Before you get to meet Lars, another Maine Coon Cat appears and will be seen in at least one more book. This is Rose Prairie, named because Lars' granddaughter can't say Robespierre/
A plaintive cry rose from the carrier on the front passenger’s seat. When the cry rose to a shrill pitch, I tapped on the mesh.
“Don’t blame me. My cat made me do it.”
Actually, a small girl’s fascination with Robespierre had led me to select my howling companion. The kitten’s wails grew louder.
“Your brother wouldn’t protest so vocally.”
Robespierre seldom voices an opinion. He has other methods of communication. To gain attention he butts with his head and to show disapproval when he’s been banished, he’s been known to trash my bedroom.
Bringing a kitten from my Hudson River village to
wasn’t among my
greatest ideas. From the moment we’d arrived at the airport in Santa Fe , the kitten
had loudly protested. Stroking and cajoling had had very little effect on the
creature’s unhappiness. She wanted out of the cage, but I wasn’t willing to let
a kitten free to roam around the car. Albuquerque
Lars' son and granddaughter also appear in other books. Here's a bit about them.
Megan, clad in a bright pink puffy jacket, dropped her father’s hand and ran up the walk. “Told you she come.”
Don reached us and hugged me. Warmth infused my thoughts. I believed we’d moved beyond accord.
“Aunt Katherine, you look wonderful.”
The spicy scent of his aftershave was a welcome addition to the sterile air of the deserted house. “You look great and Megan has grown.”
The dark-haired child danced around us. Her blue eyes sparkled with excitement. She pointed to the carrier. “That’s a suitcase for pets. You bring Rose Prairie. Let me see him.”
Momentarily I pushed my concern for Lars aside. No need to upset Megan, especially since she’d lost her mother just eight months ago. “He didn’t come this trip.” I looked at Don. “You may hate me when you see what I’ve done.”
“Never.” He ran his fingers through his hair, a color between blond and brown. “Never hated you. Back then I let my sister run my life.” He closed the door.
I opened the carrier and lifted the kitten. “This is who I brought.”
“Rose Prairie, you shrink.” Megan’s blue eyes widened and she touched the kitten’s brown, white and sable fur. “Him soft.”
“This is Robespierre’s baby sister. Thought you might like to take care of her.”
“Me! Daddy, can I?”
“Yes.” Don met my gaze. “Thanks. This is the most animated she’s been since Ramona...” Sadness clouded his blue eyes.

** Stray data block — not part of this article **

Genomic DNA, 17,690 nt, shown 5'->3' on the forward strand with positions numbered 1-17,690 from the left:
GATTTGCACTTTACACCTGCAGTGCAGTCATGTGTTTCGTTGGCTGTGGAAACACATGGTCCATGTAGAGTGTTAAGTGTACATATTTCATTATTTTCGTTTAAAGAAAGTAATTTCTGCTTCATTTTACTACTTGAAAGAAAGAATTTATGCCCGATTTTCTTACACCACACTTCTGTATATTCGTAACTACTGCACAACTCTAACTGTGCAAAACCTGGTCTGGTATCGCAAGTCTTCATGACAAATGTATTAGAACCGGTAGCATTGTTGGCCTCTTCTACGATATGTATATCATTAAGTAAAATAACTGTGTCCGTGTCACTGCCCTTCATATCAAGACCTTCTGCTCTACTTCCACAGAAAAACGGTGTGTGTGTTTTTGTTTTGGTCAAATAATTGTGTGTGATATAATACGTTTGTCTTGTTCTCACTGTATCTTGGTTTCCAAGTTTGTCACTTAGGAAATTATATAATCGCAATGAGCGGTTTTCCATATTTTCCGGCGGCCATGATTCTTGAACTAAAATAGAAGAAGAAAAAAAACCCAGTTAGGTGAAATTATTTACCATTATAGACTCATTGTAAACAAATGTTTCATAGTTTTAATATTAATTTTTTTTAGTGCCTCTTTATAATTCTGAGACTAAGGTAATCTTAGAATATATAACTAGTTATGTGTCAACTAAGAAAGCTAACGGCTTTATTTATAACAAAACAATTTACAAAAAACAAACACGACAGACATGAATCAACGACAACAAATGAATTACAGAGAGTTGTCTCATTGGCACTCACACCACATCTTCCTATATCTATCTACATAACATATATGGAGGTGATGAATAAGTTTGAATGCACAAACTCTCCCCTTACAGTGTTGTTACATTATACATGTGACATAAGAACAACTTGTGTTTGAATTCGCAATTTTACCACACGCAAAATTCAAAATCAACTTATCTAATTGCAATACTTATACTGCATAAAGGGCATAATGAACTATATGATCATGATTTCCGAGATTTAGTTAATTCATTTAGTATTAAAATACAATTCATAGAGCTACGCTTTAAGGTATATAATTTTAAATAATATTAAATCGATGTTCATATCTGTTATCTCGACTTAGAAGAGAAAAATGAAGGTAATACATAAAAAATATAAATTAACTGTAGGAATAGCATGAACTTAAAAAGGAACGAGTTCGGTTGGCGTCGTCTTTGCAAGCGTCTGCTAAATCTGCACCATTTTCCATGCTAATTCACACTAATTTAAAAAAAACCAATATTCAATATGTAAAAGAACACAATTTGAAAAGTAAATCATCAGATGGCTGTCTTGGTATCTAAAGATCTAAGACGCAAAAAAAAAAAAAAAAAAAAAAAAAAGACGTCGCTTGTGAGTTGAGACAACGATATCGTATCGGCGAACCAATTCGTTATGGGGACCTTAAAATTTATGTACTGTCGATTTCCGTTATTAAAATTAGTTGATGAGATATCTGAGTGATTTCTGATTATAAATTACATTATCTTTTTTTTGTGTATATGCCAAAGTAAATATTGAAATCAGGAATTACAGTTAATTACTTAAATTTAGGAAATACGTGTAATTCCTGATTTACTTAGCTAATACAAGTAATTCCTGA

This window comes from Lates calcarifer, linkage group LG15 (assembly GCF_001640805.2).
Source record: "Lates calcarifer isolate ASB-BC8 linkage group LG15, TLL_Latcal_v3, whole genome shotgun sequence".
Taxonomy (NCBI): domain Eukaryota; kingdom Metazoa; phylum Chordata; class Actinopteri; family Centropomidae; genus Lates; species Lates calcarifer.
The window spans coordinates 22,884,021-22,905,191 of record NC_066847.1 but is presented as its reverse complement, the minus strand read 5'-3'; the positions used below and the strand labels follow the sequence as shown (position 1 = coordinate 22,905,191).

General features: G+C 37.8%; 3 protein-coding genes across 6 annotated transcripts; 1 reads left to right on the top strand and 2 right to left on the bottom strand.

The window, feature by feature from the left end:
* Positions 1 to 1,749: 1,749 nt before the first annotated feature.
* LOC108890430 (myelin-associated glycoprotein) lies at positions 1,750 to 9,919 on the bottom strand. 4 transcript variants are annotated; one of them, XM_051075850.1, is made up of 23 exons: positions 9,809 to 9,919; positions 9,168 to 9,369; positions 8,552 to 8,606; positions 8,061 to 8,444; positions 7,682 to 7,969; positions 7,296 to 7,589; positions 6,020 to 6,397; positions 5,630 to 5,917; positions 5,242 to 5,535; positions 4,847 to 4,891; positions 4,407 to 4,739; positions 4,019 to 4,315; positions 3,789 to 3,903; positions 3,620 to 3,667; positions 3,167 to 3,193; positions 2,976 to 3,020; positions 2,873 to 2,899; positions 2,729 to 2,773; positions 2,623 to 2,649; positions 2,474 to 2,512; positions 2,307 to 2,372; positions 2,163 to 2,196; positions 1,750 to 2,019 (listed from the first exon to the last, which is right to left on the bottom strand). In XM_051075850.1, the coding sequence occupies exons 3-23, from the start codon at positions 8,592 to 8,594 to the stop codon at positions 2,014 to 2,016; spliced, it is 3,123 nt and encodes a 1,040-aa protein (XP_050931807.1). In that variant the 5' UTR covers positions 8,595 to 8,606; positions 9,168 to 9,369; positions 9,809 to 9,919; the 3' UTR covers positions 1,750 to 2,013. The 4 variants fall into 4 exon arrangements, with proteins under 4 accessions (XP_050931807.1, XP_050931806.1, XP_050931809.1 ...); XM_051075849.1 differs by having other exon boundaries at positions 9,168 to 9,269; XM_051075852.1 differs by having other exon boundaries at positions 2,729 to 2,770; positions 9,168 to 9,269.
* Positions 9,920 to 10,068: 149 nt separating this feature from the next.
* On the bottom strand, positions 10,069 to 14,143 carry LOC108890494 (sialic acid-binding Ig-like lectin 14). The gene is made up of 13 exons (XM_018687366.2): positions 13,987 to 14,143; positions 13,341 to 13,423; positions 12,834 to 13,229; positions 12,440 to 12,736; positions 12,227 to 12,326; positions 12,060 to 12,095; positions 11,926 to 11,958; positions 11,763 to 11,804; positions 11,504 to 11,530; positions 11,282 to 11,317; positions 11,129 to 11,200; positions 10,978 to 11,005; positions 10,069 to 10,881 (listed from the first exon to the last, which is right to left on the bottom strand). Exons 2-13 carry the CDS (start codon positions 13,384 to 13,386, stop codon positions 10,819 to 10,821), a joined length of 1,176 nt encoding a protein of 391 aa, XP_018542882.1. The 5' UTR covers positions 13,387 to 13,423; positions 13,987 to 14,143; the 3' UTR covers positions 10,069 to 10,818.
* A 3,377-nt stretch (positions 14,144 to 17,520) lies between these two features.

I grasped his hand. “The kitten will help Megan with her grief. Rose Prairie has had all her shots and you won’t have to worry about offspring.”
“Megan, why don’t you take the kitten to the sunroom and let her run? I need to talk to your dad.” Ever since they’d entered the house, I’d wanted to blurt what I’d found, but my concern for Megan had stopped my tongue.
“What’s wrong?” He trailed me to the living room. “Where’s Dad?”
“Hoped you would know. When I arrived the gate was open. So was the front door.” I halted in the archway to the dining room. “This is what I found. Looks like he left in a rush.”
Don frowned. “That’s not like Dad. Maybe he went to the office.”
“His car’s outside.”
“He could be at Bonnie’s.” He put his hand on my arm. “She’s planning a bash for New Year’s Eve and might have needed his advice.”
Don did. The housekeeper said Bonnie was out.
“What now?” I asked.
“Maybe Carl drove him to the office.”
That explanation didn’t quell the fear that had grown steadily since my arrival. Was Lars’ disappearance linked somehow to the problem he’d spoken of in vague terms last night? He’d mentioned his dead daughter-in-law. Had he learned Ramona’s death hadn’t been an accident but was part of something more sinister?
I wasn’t ready to ask Don those questions. I wasn’t sure I wanted to know anything other than Lars was all right.
Now here's a bit of Lars.
“Lars.” I crossed to the examining table.
“Not the welcome I planned.” He clasped my hands. “How was your trip? Good thing I wasn’t meeting you.”
Tears welled in my eyes. “I’m so glad you’re all right. What happened?”
“Sure wish I knew.”
While he spoke, I assessed his physical appearance. He looked exhausted, but he held himself erect. There was a small bandage on his left arm where they must have drawn blood. His eyes were slightly unfocused and the pupils seemed smaller than normal. His speech had a slurred edge.
A thirtyish dark-haired doctor stepped around the curtain. He flashed a toothy smile. “Mr. Claybourne, I see your friend has arrived, but I really think you should spend the night.”
“No need. Feel fine.” Lars crossed his arms over his chest. “Kate’s a nurse. She’ll know what to do if I have a problem. Your uncle wouldn’t argue with me about leaving.”
I frowned. Did Lars distrust this young man’s medical knowledge or was there another reason for the anger I heard in Lars’ voice?
“Doctor, could I speak to you for a moment? I have a few questions.”
I followed him away from Lars’ cubicle. “What do you think happened?”
He shrugged. “Possibly a TIA. Could have been a small stroke, though nothing showed on the scan. He was found wandering the streets. A cab driver brought him here. By the time I arrived, he was oriented times three. Other than some bruising on his upper arms, he’s fine.”
“One twelve over seventy-four.”
“Hardly in stroke range. Did you order a blood alcohol and a tox screen?”
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